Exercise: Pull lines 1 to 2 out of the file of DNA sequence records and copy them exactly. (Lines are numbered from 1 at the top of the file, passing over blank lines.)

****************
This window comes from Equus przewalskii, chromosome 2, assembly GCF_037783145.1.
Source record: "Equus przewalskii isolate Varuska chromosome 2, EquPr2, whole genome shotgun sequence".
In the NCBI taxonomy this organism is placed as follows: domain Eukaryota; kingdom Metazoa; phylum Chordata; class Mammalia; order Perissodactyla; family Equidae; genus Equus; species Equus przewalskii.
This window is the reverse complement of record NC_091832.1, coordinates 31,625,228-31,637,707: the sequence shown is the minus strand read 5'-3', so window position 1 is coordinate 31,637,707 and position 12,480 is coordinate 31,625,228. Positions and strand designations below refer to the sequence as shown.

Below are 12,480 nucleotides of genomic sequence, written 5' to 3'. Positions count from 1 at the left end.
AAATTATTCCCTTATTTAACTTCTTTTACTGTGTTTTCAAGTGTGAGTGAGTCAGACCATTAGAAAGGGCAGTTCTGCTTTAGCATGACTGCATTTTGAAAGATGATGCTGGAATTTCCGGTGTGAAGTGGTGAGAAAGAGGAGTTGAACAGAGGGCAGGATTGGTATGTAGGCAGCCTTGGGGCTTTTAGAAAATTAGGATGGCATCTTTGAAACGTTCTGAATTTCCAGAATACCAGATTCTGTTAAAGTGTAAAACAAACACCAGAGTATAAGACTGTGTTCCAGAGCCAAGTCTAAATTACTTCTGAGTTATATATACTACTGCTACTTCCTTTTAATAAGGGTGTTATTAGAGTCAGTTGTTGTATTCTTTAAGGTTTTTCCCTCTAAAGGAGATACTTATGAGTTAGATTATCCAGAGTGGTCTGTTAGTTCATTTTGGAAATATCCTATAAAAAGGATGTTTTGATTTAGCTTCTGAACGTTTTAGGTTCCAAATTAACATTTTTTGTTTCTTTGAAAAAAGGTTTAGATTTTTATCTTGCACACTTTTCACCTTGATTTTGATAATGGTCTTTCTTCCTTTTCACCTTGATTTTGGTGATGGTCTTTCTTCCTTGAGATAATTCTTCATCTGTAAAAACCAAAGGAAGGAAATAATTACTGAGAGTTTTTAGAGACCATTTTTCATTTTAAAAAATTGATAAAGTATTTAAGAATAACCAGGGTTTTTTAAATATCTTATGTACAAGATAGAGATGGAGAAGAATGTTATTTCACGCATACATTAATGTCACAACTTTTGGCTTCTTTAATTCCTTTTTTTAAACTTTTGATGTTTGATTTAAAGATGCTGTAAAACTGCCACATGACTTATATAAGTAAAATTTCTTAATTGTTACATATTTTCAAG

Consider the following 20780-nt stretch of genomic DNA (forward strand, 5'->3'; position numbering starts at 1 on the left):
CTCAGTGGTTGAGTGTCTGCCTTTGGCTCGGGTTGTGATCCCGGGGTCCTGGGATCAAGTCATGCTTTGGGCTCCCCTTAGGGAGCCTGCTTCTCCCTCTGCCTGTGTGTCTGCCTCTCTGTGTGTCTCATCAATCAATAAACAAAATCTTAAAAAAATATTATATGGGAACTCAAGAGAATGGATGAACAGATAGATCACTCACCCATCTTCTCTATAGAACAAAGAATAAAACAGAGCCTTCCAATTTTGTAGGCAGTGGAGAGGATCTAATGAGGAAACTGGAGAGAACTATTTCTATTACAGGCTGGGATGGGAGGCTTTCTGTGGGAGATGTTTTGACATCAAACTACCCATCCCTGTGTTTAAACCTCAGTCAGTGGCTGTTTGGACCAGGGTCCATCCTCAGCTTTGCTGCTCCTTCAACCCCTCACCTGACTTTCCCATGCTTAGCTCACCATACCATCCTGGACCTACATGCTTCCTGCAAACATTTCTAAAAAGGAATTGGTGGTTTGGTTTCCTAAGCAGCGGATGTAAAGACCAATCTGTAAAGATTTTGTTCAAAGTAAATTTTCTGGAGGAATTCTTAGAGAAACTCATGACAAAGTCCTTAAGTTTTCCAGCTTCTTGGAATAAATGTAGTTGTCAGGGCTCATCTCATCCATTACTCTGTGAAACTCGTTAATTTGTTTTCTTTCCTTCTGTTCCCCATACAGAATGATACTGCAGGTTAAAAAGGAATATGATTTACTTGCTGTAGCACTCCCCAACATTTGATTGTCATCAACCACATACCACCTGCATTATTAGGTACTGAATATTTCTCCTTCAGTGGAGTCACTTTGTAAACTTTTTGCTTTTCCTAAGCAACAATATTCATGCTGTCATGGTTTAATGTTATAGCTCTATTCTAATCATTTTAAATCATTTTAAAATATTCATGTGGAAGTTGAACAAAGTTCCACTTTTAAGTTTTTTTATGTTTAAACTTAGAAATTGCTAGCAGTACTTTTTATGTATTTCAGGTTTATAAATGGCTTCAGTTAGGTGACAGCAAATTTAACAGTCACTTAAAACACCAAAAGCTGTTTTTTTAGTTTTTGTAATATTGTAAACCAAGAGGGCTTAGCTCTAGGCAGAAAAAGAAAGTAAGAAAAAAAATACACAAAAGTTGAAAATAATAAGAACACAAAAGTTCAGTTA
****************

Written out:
This window comes from Equus przewalskii, chromosome 2, assembly GCF_037783145.1.
Source record: "Equus przewalskii isolate Varuska chromosome 2, EquPr2, whole genome shotgun sequence".